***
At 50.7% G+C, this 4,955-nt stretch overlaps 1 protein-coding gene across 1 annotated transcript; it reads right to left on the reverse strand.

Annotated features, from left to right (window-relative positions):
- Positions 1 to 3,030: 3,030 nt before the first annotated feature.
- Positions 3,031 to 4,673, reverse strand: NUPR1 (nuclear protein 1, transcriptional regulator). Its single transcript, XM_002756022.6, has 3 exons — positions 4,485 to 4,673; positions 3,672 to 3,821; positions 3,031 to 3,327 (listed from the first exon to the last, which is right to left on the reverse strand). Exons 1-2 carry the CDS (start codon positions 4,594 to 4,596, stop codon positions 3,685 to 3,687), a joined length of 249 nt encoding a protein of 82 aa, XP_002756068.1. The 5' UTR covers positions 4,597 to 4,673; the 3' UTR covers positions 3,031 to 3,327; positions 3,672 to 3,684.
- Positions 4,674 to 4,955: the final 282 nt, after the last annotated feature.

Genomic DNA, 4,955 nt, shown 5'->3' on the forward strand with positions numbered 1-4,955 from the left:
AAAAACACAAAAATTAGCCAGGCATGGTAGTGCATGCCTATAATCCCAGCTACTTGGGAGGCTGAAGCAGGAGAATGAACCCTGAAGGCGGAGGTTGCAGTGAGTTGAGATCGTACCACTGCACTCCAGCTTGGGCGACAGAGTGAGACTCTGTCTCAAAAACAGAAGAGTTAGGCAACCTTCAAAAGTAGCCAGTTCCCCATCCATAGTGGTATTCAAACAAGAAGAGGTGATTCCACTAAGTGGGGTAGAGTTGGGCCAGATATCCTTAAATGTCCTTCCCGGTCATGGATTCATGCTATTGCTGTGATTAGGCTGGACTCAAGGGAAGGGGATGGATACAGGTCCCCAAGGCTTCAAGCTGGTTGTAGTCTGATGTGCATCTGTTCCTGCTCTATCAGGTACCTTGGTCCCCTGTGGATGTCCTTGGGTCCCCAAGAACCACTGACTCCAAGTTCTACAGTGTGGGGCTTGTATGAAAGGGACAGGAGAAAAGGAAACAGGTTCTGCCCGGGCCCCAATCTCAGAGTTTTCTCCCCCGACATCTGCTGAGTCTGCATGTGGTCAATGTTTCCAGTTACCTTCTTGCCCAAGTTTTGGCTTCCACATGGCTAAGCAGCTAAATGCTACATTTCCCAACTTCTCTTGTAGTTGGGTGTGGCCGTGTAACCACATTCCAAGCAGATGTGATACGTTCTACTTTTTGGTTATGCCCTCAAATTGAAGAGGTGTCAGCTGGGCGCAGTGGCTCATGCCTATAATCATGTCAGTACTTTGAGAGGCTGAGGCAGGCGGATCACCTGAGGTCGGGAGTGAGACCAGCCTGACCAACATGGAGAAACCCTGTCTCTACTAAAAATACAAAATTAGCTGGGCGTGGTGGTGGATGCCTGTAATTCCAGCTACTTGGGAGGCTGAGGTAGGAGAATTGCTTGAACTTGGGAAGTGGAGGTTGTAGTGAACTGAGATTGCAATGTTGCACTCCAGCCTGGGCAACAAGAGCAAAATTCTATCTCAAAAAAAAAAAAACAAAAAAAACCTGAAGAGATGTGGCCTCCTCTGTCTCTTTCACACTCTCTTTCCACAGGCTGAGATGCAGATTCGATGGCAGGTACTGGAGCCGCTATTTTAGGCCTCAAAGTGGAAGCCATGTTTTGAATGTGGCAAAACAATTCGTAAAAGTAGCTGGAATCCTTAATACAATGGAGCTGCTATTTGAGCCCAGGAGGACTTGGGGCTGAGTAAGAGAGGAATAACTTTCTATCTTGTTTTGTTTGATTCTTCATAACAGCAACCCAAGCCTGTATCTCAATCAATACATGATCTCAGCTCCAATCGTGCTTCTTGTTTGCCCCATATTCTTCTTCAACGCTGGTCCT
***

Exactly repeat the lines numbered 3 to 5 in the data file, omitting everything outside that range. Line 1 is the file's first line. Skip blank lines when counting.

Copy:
- Positions 1 to 3,030: 3,030 nt before the first annotated feature.
- Positions 3,031 to 4,673, reverse strand: NUPR1 (nuclear protein 1, transcriptional regulator). Its single transcript, XM_002756022.6, has 3 exons — positions 4,485 to 4,673; positions 3,672 to 3,821; positions 3,031 to 3,327 (listed from the first exon to the last, which is right to left on the reverse strand). Exons 1-2 carry the CDS (start codon positions 4,594 to 4,596, stop codon positions 3,685 to 3,687), a joined length of 249 nt encoding a protein of 82 aa, XP_002756068.1. The 5' UTR covers positions 4,597 to 4,673; the 3' UTR covers positions 3,031 to 3,327; positions 3,672 to 3,684.
- Positions 4,674 to 4,955: the final 282 nt, after the last annotated feature.